Major award for architect practising what he teaches

Professor Anthony Hoete (Ngāti Awa, Ngāti Rānana) has won the International Architecture category in the New Zealand Institute of Architects (NZIA) Awards 2021, for a five-storey block of houses he developed, designed and built in London.

Costa Street; a five-storey block of four houses designed, developed and built by Professor Anthony Hoete, in London. Photo: Manuel Rodríguez

Dr Hoete, Professor of Architecture (Māori) in the School of Architecture and Planning, returned to New Zealand in early 2020, after working in London and Europe for 30 years, where he founded the RIBA practice WHAT_architecture. During that time, he designed the award-winning development on the corner of Costa Street and McDermott Road, Peckham.

It is a striking neo-brutalist development in an area undergoing massive transformation affecting its distinct Anglo-Turk Afro-Caribbean community. As a corner building, the project addresses and knits two forms of local housing together: the Council flat and the terrace house.

The building is clearly divided into two: the lower half finished in twice-kiln-fired railway brick, a traditional touch that fits into the existing urban terracescape, and the upper half natural slate designed as a contemporary mansard that leans into the trees. These close-up views of treetops combine with the timber interiors to give the bedrooms a nest-like quality.

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The development is one that demonstrates Dr Hoete practises what he teaches. His development company, Game of Architecture, is named after the title of his doctoral thesis.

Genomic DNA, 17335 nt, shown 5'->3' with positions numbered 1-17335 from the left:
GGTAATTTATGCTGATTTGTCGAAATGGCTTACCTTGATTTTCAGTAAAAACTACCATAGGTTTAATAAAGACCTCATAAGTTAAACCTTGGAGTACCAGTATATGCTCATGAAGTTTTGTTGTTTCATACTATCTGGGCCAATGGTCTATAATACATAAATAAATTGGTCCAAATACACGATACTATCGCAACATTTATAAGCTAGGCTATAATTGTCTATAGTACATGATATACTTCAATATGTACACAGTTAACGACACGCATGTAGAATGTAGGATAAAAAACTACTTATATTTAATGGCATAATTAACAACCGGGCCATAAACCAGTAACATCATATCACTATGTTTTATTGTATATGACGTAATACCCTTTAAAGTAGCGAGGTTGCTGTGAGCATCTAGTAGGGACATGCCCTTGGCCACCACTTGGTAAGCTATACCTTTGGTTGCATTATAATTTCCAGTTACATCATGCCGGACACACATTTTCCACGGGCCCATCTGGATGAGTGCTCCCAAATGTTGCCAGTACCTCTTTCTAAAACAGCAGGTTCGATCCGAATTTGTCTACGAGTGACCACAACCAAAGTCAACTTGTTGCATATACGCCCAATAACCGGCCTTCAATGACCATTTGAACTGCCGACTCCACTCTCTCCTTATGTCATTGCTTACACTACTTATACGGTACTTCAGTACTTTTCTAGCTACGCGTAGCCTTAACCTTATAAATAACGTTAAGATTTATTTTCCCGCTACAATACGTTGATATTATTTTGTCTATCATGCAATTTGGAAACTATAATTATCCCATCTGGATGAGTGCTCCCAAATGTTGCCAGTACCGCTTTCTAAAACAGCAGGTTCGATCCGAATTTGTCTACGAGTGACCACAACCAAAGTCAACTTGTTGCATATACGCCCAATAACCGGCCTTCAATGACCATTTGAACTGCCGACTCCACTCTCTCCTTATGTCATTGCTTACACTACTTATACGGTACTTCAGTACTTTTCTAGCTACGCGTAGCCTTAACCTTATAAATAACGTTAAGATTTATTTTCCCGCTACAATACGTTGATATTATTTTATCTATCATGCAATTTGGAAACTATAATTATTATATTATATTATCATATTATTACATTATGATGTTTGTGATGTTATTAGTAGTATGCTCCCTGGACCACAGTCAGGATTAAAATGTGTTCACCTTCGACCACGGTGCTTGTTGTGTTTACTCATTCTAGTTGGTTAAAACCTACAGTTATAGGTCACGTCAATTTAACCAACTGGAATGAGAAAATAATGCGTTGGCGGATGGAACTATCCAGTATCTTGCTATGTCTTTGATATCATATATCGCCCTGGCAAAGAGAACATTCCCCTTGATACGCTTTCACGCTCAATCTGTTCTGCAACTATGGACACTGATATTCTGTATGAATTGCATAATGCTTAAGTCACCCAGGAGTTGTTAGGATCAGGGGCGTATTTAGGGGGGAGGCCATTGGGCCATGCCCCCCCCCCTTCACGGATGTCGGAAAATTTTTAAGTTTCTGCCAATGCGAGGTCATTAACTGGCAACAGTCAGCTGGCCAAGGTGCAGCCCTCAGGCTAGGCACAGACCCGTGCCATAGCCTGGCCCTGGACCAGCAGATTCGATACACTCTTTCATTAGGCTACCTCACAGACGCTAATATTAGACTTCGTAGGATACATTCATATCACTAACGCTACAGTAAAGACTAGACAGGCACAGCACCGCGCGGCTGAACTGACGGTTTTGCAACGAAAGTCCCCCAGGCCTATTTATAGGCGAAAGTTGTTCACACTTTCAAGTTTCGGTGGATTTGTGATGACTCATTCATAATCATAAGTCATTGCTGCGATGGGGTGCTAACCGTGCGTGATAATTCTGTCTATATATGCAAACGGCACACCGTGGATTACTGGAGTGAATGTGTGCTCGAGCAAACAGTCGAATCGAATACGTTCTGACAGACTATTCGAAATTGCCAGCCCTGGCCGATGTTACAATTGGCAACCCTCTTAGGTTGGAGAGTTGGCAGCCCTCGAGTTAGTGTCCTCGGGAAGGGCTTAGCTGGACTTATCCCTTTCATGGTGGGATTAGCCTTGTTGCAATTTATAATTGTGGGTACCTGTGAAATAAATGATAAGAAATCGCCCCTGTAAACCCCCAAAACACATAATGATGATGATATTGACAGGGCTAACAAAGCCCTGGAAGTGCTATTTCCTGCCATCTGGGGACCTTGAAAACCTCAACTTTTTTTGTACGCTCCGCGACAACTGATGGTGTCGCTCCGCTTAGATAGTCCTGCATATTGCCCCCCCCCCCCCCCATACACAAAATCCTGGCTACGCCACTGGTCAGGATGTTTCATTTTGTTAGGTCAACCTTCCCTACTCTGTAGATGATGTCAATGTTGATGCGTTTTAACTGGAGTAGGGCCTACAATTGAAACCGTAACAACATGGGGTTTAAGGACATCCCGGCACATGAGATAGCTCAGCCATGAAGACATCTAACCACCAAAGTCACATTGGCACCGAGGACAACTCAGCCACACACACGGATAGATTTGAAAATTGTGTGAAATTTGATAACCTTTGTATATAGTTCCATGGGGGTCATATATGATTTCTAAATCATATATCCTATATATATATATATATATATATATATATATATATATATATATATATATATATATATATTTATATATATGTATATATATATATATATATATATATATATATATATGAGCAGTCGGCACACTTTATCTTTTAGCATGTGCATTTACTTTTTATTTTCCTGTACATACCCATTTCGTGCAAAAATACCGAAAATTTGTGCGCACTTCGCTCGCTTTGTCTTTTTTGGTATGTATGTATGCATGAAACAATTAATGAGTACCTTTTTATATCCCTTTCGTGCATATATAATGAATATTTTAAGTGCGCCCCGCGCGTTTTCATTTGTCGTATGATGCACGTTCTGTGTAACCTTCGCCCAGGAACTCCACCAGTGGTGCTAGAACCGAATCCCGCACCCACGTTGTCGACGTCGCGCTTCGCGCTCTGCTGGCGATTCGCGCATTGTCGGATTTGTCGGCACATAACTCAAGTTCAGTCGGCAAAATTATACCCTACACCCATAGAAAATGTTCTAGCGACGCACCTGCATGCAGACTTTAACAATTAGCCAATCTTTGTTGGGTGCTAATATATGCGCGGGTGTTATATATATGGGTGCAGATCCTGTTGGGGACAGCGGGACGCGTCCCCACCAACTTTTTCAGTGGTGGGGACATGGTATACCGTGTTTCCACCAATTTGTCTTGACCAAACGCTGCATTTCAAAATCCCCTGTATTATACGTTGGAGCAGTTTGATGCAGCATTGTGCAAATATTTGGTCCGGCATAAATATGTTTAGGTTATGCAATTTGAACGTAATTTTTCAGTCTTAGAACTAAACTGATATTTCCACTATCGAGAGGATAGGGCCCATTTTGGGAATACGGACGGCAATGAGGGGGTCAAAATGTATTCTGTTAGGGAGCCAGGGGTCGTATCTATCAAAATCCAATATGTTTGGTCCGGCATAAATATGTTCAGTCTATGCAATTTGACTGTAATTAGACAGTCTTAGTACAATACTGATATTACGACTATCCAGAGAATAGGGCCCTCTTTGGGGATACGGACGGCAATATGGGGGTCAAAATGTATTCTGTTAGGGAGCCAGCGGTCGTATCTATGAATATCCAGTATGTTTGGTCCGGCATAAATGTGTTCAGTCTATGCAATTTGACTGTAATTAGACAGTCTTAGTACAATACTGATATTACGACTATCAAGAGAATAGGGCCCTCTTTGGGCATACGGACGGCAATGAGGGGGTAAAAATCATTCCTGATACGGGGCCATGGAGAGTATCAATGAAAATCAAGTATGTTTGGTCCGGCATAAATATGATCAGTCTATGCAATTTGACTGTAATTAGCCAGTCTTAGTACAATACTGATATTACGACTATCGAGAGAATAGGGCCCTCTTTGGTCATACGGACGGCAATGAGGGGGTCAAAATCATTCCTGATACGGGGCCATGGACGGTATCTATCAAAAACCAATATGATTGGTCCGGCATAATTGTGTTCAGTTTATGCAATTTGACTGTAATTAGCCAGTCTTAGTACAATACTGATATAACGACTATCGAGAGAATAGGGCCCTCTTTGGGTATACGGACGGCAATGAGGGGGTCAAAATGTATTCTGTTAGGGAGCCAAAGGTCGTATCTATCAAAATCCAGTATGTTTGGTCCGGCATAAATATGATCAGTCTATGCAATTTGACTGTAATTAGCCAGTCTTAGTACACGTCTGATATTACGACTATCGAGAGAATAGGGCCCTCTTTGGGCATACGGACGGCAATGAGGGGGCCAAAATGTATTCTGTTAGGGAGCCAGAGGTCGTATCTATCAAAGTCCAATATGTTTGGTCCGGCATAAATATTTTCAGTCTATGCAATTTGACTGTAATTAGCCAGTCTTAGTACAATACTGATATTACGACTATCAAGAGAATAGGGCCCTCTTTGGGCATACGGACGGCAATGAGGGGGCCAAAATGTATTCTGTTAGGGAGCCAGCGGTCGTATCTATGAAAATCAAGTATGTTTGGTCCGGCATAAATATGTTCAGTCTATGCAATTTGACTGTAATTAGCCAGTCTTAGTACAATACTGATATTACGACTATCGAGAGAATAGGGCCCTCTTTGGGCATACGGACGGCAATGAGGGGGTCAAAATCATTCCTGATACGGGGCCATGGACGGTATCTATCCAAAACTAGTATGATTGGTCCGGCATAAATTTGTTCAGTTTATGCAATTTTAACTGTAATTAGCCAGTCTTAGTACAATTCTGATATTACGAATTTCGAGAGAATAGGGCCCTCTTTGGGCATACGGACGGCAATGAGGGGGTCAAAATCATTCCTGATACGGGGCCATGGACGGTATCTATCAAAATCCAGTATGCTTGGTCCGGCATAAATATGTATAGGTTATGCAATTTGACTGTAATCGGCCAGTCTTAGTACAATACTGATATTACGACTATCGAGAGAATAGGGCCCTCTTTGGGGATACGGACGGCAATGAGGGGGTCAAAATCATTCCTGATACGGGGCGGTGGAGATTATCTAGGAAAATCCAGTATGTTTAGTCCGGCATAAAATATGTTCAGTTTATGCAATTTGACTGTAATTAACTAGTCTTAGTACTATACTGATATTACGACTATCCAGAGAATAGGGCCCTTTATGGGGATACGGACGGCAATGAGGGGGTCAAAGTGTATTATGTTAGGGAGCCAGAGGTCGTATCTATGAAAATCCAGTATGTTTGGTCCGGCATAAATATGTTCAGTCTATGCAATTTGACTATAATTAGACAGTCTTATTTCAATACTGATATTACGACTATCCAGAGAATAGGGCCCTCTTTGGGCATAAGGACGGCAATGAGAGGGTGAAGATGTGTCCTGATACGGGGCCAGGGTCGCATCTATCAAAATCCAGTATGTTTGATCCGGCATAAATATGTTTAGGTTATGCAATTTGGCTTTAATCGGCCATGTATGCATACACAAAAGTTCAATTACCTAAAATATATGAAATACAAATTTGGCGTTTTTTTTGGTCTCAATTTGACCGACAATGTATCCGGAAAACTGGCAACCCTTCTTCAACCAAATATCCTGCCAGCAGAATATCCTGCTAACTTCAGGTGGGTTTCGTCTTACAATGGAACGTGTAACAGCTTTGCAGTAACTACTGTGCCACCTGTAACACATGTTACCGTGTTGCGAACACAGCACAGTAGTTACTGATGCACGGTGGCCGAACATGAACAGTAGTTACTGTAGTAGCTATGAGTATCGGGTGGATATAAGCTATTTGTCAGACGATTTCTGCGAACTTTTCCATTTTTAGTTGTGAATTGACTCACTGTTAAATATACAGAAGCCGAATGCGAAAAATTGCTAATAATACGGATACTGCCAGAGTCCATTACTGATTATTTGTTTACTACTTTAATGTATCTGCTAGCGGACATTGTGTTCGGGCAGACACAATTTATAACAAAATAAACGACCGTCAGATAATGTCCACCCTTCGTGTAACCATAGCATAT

As he wrote in an essay for Architecture New Zealand, the architecture of Aotearoa New Zealand has tended to focus on the House rather than Housing.

“Invariably, this is a 300+sqm bloated bach or conflated second home rented out on Airbnb. Don’t blame the architect for accepting the commission – practice is primarily a game of survival that pivots to our rampant neoliberal housing market.”

This needs to change; architectural practice will need to better engage in the design of Housing rather than the House, he says.

“This means optimal development densities based on a more granular metric of habitable rooms per hectare, greater diversity of type and size, more-efficient floor areas, more inclusivity in public-private tenure, and embracing new offsite prefabrication technologies, such as cross-laminated timber (CLT).”

The requirements for Māori housing need specific financing, planning, design, and building frameworks to address the societal imbalance, he wrote. The design requirements are also different, given the need to provide homes for a large number of inhabitants on disproportionately lower incomes, living intergenerationally in the same dwelling.

All of which are strategies he engaged in with an expanded form of architectural practice as developer-designer-builder with Game of Architecture and the Costa Street project.

Dr Hoete configured the planning for Costa Street, not as a ‘block of flats’ but as a ‘block of houses’ requiring each to have an external front door. The houses are numbered 23, 25, 27 and 29 Costa rather than lettered as flats A, B, C and D. It is an affordable build-to-rent development whereby the developer retains the property, keeping skin in the game.

“You would only do this if you backed (yourself and) the build quality.”

The NZIA judges said: “The leaning mansard, is a play on the predominant neighbourhood roof type, and presents a dramatic profile that also interacts with the protected mature trees and greenery behind.

“Four unique rental houses are tightly interwoven within the building’s five levels, and each has its own independent street access, outdoor space, and varied aspect via punched openings. Structured with digitally cut cross-laminated timber, this project challenges planning, material, development, and construction norms to provide high-quality, affordable, sustainable rental housing… that could inform our architectural thinking here in Aotearoa.”

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